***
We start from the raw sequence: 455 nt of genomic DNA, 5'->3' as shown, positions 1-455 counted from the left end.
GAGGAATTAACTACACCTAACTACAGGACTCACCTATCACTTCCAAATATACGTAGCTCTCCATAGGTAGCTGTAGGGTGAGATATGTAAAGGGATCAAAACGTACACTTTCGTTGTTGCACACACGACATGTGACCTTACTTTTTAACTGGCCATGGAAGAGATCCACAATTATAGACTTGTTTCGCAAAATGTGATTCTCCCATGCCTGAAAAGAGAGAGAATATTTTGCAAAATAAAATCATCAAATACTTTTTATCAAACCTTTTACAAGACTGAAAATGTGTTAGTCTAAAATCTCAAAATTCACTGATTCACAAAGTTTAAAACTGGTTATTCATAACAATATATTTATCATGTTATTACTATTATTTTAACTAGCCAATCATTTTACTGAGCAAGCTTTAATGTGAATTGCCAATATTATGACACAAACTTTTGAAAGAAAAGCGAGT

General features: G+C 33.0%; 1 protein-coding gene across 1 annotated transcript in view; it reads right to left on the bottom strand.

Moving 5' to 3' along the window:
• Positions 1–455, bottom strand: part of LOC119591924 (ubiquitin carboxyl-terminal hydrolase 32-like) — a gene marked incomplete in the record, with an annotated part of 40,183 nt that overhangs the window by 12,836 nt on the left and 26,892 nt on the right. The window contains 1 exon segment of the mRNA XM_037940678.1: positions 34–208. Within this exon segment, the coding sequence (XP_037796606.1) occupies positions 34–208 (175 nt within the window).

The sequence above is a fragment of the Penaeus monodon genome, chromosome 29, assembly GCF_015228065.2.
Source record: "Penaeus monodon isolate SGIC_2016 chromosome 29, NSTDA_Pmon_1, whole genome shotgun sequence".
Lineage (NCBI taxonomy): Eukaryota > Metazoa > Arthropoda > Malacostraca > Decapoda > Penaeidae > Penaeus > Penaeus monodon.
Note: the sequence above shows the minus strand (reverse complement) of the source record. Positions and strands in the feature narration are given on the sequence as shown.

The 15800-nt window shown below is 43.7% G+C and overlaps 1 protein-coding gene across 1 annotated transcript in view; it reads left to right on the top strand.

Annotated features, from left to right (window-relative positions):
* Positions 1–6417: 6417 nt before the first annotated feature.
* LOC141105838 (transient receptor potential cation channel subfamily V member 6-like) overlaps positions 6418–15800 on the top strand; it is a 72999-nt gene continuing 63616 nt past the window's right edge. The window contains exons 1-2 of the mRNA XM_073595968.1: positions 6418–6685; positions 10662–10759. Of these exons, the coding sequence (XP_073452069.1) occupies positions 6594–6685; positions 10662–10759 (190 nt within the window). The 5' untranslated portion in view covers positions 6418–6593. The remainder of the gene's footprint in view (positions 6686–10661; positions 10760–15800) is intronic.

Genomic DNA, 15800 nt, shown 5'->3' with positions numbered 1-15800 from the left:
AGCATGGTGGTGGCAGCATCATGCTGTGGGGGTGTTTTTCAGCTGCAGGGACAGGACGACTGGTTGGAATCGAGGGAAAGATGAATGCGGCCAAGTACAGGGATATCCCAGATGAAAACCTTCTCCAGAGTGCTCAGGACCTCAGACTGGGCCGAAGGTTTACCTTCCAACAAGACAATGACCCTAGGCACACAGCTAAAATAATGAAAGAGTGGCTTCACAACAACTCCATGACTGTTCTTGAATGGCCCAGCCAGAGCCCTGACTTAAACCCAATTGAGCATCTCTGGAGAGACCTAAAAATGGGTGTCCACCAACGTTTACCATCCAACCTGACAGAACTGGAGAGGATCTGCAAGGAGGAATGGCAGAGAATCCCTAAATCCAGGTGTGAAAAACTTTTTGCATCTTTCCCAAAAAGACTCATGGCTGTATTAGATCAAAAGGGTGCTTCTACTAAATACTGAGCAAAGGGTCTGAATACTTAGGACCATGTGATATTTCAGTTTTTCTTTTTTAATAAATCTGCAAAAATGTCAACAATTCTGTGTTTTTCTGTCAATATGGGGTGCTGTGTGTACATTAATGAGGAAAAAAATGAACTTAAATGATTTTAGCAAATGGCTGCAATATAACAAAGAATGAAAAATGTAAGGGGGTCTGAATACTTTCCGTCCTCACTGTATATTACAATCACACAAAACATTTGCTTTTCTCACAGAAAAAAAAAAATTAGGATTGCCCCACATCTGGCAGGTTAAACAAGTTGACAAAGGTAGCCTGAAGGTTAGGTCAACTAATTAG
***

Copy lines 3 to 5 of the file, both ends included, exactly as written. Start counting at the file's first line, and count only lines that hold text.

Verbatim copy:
General features: G+C 33.0%; 1 protein-coding gene across 1 annotated transcript in view; it reads right to left on the bottom strand.

Moving 5' to 3' along the window:
• Positions 1–455, bottom strand: part of LOC119591924 (ubiquitin carboxyl-terminal hydrolase 32-like) — a gene marked incomplete in the record, with an annotated part of 40,183 nt that overhangs the window by 12,836 nt on the left and 26,892 nt on the right. The window contains 1 exon segment of the mRNA XM_037940678.1: positions 34–208. Within this exon segment, the coding sequence (XP_037796606.1) occupies positions 34–208 (175 nt within the window).